Taking a break from social media

At the end of the day Friday I started a 3-week vacation that will take me through to the start of the new year. Given that my primary goal during this time is to rest and recuperate from the past year, I thought I would be a good idea to take a break from social media during this time as well.

To do this, I’ve decided to deactivate both my Facebook and Twitter accounts. I felt such a drastic measure was necessary (“why not just log off from both sites”) mostly because my habit of checking these sites is so strong that I needed to have a formal wall in place for those times that I slip and “accidentally” check in. I have deleted the apps from my devices and bookmarks from my browsers, so that will help as well.

In any case, I just wanted to post a note here in case anyone connected to me in either of those places noted my absence and was wondering what had happened. Nothing to worry about, no drama, just a decision to take a break! I’ll be back first week of January. See you all in the new year!

On Facebook and privacy

(The following was originally posted to Facebook yesterday, but given the subject of my previous post on how I use social networks, I thought it would be appropriate to include my thoughts here as well.)

The auto-sharing feature that I discovered today has me thinking about how privacy works in Facebook.

Facebook doesn’t protect your privacy as much as it sets up sharing contexts based on the connections people establish. Once you post something to facebook, there is nothing preventing it from being shared with everyone on facebook. The only privacy control that you have is that the post isn’t shared automatically with everyone but has to propagate between social graphs, and that propagation can only be initiated by people. I would guess that most posts are not shared forward, meaning that they stay within whatever sharing context you initially intended the post to have. If someone has a reason for sharing your post with their social graph, they can and there is nothing you can do to prevent them from doing so.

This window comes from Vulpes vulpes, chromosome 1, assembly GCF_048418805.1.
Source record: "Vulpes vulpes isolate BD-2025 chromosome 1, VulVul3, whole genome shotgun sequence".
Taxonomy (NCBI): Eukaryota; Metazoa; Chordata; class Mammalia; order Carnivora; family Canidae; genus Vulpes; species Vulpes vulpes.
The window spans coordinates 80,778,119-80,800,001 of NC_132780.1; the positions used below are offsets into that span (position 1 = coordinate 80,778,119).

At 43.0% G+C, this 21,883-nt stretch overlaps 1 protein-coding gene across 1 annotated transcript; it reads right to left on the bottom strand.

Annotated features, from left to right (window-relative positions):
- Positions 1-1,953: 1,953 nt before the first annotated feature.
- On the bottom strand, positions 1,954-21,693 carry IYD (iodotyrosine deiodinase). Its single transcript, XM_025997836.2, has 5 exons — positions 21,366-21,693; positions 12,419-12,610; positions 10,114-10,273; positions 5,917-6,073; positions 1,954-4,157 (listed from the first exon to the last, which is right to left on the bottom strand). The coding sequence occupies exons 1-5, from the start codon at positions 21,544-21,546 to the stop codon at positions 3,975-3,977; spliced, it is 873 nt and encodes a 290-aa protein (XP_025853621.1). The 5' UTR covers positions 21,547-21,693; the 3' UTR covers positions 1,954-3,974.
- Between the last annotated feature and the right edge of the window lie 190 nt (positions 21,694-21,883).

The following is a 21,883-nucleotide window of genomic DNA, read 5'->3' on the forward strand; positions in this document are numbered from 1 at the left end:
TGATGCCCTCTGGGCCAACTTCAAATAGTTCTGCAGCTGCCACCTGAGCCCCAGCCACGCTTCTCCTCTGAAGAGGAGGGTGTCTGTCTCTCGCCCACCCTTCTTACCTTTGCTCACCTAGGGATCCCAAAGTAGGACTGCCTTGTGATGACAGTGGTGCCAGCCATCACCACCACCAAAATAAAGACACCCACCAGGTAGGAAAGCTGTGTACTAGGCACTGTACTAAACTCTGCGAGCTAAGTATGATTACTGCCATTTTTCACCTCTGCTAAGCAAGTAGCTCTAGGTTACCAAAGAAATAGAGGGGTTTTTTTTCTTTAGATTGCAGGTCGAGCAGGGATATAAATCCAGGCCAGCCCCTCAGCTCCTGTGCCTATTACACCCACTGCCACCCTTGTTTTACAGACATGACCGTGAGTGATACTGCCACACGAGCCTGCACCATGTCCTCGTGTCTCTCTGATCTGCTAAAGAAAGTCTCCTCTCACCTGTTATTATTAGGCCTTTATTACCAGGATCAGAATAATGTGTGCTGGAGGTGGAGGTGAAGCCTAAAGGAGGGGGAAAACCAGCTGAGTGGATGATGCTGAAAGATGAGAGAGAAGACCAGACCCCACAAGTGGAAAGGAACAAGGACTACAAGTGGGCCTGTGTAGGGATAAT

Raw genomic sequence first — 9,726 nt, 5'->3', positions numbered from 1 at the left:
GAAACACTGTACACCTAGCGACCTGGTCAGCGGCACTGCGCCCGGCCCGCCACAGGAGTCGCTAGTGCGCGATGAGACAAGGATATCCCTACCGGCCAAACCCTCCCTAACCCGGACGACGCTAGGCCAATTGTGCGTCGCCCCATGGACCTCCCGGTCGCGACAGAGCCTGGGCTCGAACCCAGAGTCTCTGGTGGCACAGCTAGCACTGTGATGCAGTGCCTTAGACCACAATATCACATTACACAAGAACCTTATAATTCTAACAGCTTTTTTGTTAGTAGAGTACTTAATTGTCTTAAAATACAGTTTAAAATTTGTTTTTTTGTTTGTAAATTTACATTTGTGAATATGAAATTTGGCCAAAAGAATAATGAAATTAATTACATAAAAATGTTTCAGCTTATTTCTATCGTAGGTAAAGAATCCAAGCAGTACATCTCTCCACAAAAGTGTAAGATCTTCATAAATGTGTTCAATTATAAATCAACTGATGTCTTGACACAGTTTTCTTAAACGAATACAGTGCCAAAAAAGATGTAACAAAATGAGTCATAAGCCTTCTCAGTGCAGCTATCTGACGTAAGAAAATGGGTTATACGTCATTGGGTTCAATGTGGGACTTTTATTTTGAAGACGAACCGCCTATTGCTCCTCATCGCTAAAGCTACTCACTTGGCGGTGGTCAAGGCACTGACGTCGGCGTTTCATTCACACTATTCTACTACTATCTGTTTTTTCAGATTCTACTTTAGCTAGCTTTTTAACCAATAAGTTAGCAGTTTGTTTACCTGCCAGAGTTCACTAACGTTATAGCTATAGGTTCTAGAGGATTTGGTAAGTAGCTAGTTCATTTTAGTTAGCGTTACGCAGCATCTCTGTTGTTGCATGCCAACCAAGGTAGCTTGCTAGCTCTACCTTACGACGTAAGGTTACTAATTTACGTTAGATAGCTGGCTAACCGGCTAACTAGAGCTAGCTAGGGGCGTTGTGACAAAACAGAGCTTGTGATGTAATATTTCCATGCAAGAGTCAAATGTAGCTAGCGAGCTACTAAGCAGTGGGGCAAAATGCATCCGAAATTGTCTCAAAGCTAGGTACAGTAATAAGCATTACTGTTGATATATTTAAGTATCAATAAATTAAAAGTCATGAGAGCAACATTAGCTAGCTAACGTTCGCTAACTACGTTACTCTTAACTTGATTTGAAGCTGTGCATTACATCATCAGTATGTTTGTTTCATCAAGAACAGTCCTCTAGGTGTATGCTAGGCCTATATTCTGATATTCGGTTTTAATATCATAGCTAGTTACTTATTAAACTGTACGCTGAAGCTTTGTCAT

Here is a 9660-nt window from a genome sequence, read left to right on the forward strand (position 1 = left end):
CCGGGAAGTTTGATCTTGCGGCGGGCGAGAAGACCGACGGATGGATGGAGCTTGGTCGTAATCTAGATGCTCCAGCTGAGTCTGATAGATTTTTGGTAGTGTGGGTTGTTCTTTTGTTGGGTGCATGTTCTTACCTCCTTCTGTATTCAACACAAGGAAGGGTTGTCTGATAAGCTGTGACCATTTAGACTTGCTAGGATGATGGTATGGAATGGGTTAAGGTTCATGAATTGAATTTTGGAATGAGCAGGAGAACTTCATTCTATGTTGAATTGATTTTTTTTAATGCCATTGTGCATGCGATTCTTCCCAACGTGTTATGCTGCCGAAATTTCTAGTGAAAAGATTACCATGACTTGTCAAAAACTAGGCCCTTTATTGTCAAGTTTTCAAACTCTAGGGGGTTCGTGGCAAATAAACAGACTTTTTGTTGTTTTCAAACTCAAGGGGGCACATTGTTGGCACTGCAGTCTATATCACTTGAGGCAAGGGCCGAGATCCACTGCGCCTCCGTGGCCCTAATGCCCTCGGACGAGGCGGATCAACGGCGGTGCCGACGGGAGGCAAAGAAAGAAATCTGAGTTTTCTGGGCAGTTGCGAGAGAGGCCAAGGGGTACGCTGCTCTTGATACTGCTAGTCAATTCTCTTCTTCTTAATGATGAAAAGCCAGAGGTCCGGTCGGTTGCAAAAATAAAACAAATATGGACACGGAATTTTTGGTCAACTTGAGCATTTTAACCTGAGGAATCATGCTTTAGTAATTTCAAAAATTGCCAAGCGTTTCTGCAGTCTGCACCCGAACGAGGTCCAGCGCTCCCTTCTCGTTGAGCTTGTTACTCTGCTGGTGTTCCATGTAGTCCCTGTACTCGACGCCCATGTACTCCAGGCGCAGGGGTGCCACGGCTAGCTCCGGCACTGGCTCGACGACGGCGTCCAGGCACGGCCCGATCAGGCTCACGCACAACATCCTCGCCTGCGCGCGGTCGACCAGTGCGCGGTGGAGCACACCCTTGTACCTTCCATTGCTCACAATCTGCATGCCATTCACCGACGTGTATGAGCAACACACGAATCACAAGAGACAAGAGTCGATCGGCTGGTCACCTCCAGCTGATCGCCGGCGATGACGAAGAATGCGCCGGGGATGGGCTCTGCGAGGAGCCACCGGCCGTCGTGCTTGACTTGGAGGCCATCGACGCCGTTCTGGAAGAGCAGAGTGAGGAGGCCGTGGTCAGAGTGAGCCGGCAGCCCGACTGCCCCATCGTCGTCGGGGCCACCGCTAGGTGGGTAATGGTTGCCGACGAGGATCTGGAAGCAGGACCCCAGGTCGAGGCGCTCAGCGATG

This is what passes for privacy on Facebook, and it does to a large extent mirror “real life”. If I tell 500 people that I had an artichoke and cheese sandwich for lunch, there is a good chance that they are not really going to pass that information on to anyone, mostly because they would (correctly) assume that other people wouldn’t be interested. If I tell 500 people that I’m away on vacation for two weeks and share a picture of the beach I’m sitting on, well, maybe a few might share that information with their social network, and I probably don’t care if most of those people do, but maybe there are a few where I do care, and what business did X have in sharing that with them? And why did I share that with X in the first place?

The answer to both of these questions is rooted in the fact that both X and I misunderstand what our social graphs of “friends” truely represent, that within this group of friends there are actually several circles of trust, ranging from our closest friends that we trust alot to acquaintences that we trust little more than strangers.

Yes, Facebook does provide the ability for us to create lists to represent these various circles of trust, but setting them up, maintaining them, and choosing which to use is extra work. Still, I think it is worth spending some time investigating these options so that I can refine my use of Facebook so that I can continue to use it to interact with people I know without worrying about where the information I share is going to end up!